Would my dizzy disoriented feeling be considered the “dawn phenomenon”? I have never awakened easily all my life. It took me an hour or so to be alert while I was still very active and healthy. But what I am experiencing now is extremely frustrating and debilitating.
I don’t get alert anymore without the dizziness/light headedness. I can’t walk straight, can’t drive and can’t stand very long without getting faint. I have had this problem for the last four years. It came and went. (off and on the first two years, with the help of acupuncture).
Then I must have become immune to acupuncture. It stopped giving me any relief. It is now constant. When I lie down in a supine position I get relief for a short while.
Your article mentions drinking a sweet drink when the blood sugar gets low. I tried that and the dizziness got worse. It seems I am hyperglycemic rather than hypoglycemic. Each time I have had blood drawn and subjected to metabolic evaluation, after fasting, my glucose tests “normal”. My doctor sees me as pre-diabetic.
Is it possible that someone with my symptoms can progress to keto acidosis? That scares me. I hear it can be fatal.
I am confused as to whether I am hypoglycemic or hyperglycemic, neither of which show up in my blood specimens, over and over.
Am I completely headed in the wrong direction? Is there another disease of the pancreas or other parts of the body that would cause my types of symptoms?
Thank you for taking the time to answer my questions and come up with any fresh suggestions or thoughts.”
A little disclaimer here. My advice here is informational and educational not diagnostic. If you are unsure of your symptoms, you may well consult your personal physician. Are we cool? Yep?
Okay, Peter’s problem actually highlights what a lot of folks suffer from (in silence I should add). These people feel giddy, dizzy or light-headed after eating a meal. Some will have a feeling of nausea after eating consistently.
Heck, you are supposed to feel good after eating, not miserable.
First of all, in addressing Peter’s problem, he raised the issue of the dawn phenomenon. Peter says “Would my dizzy disoriented feeling be considered the “dawn phenomenon”? No, Peter it isn’t. I can say your problem is definitely NOT the dawn phenomenon.
The dawn phenomenon is rare occurrence in non-diabetics. Not only that, the dawn phenomenon is not related to food in any way. The dawn phenomenon is a cortisol-related problem that occurs between 2am and 8am. It happens well before you even consider having breakfast. Besides, the dawn phenomenon refers to high blood sugar in relation to cortisol rise. Read about it here, if you may.
People who feel giddy whilst eating or feel lightheaded or dizzy after eating a meal have an issue that may be caused by 7 main culprits:
What can cause after eating dizziness, giddiness, light-headedness or nausea.
After meal low blood pressure (post-prandial hypotension)
Low blood sugar (reactive hypoglycemia)
Heart problems and hardening of blood vessels
Inner ear problems
Stress or Anxiety
Let’s tackle the causes of light-headedness or dizziness after eating one after another briefly.
Low blood pressure (Post Prandial Hypotension)
Dealing with the food you eat is hard work for your body believe it or not. When work is involved then a lot of physiological changes take place that ordinarily you are not aware of. You go on with your life and no one gets to notice. Not even you…ordinarily.
Problem occurs when those physiological adaptations begin to sing out of tune. Feeling dizzy after having your food is one of those situations.
What am I talking about?
Well, the cardiovascular system and your nervous system are called into action to help the digestive system.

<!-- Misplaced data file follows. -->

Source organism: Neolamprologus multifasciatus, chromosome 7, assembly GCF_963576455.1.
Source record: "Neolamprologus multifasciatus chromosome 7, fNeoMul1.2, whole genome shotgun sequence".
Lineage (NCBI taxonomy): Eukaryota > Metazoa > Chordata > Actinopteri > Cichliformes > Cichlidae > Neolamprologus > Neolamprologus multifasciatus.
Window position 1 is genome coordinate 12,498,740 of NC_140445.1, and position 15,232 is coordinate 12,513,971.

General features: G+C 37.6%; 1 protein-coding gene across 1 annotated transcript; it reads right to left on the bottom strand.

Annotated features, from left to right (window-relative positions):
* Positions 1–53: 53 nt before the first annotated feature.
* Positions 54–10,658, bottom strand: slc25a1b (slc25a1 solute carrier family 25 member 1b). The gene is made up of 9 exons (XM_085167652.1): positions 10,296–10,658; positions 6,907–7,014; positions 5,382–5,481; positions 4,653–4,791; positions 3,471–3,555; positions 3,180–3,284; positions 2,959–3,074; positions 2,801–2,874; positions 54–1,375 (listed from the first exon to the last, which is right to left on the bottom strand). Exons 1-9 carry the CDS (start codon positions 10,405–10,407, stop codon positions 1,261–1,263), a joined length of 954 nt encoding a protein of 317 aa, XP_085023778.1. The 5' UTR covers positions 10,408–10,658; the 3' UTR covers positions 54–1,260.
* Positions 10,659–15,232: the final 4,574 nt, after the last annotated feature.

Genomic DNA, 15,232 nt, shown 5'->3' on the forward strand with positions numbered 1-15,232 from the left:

To meet the demands of digestion (remember you have just loaded your gut with some grub out of hunger), your cardiovascular system needs to pump more blood into the Gastrointestinal tract. This is to aid digestion, absorption and transportation of nutrients to your body cells where they are needed.
In order for this blood diversion to occur, the other body organs have to “calm down” just a little bit with their blood supply needs. So, vessels to those other organs not directly involved with the digestive process may need to narrow themselves in preference to the widening of the vessels supplying the gut.
This also means your heart needs to beat faster to facilitate these silent events going on. This narrowing of some vessels and widening of the vessels in need of more blood is controlled by the autonomic nervous system (ANS).
We won’t get geeky and get into the nitty gritty of what the autonomic nervous system does but suffice to say, it’s a well-tuned coordination between the circulatory system and the nervous system.
Now whilst all of these events are happening, your blood pressure must stay the same regardless.
When there is poor coordination between the nervous system and the circulatory systems for whatever reason, your blood pressure will not be maintained as it should.
What I am saying here is that, the digestive process provokes a drop in your blood pressure either during the eating process or after you have eaten. This in medical parlance is called post prandial hypotension. Hypotension means low blood pressure. Post prandial hypotension means ‘after eating low blood pressure’.
This ‘after eating drop in blood pressure’ explains symptoms such as after eating dizziness or light-headedness, after eating nausea, after eating fainting episodes, after eating stomach pains and after eating chest pains.
I should add though that after eating chest pains may be due to a heart attack and that’s a lot more serious. Don’t simply assume your symptom of ‘after eating chest pain’ is due to post prandial hypotension. Seek medical help if that is you.
As far as Peter having issues with after food dizziness is concerned, I would suggest he and his medical practitioner exclude after meal low blood pressure.
In particular where Peter says “When I lie down in a supine position I get relief”. Lying down equilibrates blood pressure. The heart doesn’t have to work so hard in pumping blood to your brain when you lie down compared to when you are standing up. Makes sense?